Learning a la carte (and how to make it coherent)

Rick Hess has laid out a market-friendly education agenda at American Enterprise Institute, something I appreciate, and recently hosted a form on the demand side of quality education.  I participated on a panel; everyone else wrote a paper; I got off easy as ‘discussant’.
Kim Smith, founder of New Schools, outlined strategies for building responsive supply including getting smarter about market segmentation and starting by placing students and families at center of attention.  Kim outlined how diverse supply will benefit educators with a variety of employment options.  She concluded with trends in personalization combined with what Fred Wilson would call an unbundling of services–kids will increasingly be able to build a learning transcript from a variety of providers.
Eric Osberg, Fordham, co-authored a paper with Checker Finn and echoed this a la carte theme of choice within as well as between schools (of course, they’d like to see it all be variations of Core Knowledge).
On exploding choices within schools—a digital café of learning—it reminds me of the insidious tracking created in the 70s with the advent of giant high schools and a college size course catalog.  Well supported and motivated students were able to string together a college-ready sequence, while less well supported and motivated students were guided into remedial and vocational courses just sufficient to graduate.  An explosion of choice is great if guided by a common goal of ensuring that all students graduate from high school with viable life options.
With personalization to the learning object level—a customized path to mastery—it will be well beyond the ability of a counselor or advisor to recommend and track a student’s learning experiences.  A smart learner profile and recommendation engine (that over the next 10 years will approach a form of artificial intelligence) will guide the student experience considering not only level, but best learning modality, motivational preferences, current interests, as well as popularity and performance of a particular learning experience with other students.  The smart profile will inform conversations between the student and his/her advisor and teachers and, over time, may replace seat time and credits as the primary mechanism of matriculation (a digital merit badge with accompanying portfolio).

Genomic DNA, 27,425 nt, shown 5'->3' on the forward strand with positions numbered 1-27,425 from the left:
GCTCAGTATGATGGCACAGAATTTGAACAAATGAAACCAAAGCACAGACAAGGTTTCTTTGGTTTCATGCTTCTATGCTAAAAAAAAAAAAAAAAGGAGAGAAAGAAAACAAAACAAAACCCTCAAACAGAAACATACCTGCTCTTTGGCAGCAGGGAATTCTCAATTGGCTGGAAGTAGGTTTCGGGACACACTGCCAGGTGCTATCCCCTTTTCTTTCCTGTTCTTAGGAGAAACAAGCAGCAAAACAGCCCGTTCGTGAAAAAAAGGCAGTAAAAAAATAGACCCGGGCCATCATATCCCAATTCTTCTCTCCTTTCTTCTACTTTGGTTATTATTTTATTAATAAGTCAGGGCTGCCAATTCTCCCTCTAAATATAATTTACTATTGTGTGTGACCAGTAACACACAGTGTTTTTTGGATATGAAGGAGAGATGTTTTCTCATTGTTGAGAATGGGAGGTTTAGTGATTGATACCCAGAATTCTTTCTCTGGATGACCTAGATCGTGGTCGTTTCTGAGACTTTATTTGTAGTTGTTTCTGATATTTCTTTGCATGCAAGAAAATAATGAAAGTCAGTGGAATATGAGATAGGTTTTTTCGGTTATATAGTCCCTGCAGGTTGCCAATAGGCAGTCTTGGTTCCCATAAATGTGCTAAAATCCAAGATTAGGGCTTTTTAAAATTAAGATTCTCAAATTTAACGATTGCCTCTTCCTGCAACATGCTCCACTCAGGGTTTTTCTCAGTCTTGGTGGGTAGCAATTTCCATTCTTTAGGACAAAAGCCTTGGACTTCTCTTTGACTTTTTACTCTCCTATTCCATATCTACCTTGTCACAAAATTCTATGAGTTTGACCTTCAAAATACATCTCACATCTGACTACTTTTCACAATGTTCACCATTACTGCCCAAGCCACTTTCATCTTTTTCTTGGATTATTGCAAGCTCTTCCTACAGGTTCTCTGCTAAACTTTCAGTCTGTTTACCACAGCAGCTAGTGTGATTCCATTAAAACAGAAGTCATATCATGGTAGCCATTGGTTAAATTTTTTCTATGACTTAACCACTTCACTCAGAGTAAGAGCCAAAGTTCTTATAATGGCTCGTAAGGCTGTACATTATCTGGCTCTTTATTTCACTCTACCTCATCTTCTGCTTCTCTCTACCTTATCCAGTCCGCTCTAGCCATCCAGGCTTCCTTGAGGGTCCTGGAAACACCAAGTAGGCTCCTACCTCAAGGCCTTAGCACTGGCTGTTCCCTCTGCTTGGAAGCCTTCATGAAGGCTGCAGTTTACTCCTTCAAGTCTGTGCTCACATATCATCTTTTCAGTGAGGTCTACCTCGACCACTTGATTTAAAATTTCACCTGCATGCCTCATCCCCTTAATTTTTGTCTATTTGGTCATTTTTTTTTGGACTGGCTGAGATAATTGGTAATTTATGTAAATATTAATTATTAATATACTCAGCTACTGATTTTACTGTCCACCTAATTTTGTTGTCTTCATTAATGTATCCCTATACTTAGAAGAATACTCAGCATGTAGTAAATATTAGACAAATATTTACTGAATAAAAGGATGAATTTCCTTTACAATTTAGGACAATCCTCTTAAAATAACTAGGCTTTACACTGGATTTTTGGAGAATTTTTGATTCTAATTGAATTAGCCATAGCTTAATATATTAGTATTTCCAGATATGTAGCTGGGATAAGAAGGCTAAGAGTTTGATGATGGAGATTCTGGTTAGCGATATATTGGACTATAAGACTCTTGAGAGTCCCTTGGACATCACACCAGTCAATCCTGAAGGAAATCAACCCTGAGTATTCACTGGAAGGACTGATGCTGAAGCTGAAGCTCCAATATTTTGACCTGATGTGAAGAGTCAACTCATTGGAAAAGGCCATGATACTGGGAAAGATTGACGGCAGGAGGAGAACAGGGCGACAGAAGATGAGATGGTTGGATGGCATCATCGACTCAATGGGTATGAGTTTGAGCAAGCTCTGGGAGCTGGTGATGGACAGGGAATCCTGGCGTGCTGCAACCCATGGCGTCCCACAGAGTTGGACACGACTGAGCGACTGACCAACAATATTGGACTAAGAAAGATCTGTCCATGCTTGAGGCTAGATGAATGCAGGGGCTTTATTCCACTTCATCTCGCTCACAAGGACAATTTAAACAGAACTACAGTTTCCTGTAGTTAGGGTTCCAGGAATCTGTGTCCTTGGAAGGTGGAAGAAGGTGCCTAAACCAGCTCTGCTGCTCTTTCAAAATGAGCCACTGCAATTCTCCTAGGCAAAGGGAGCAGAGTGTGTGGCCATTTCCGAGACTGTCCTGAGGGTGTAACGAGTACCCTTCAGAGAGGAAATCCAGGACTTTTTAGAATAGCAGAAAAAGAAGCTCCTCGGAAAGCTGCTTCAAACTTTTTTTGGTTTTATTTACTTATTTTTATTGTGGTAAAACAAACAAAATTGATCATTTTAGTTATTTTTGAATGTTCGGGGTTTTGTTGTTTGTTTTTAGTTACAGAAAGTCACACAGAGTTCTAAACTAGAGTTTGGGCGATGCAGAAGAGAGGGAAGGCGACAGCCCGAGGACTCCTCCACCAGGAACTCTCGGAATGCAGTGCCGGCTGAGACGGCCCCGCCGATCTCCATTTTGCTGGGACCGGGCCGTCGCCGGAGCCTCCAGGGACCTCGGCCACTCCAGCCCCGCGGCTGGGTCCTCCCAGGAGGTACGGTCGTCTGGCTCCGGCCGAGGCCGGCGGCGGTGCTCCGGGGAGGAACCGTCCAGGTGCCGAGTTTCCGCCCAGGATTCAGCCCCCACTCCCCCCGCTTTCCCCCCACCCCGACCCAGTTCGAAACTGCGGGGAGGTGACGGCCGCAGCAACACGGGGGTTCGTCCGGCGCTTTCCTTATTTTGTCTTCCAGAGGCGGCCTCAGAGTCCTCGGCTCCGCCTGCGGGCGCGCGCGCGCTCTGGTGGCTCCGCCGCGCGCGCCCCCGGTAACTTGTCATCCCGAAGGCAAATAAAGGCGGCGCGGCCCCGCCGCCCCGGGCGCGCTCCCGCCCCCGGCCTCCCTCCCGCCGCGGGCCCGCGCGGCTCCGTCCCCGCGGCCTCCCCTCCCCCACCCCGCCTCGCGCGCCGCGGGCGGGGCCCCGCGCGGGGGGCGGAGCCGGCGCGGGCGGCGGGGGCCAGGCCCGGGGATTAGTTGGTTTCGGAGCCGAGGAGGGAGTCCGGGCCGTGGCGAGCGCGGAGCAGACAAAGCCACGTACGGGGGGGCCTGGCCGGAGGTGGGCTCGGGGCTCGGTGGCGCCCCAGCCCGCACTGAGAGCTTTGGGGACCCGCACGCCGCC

Tom Vander Ark

Tom Vander Ark is the CEO of Getting Smart. He has written or co-authored more than 50 books and papers including Getting Smart, Smart Cities, Smart Parents, Better Together, The Power of Place and Difference Making. He served as a public school superintendent and the first Executive Director of Education for the Bill & Melinda Gates Foundation.

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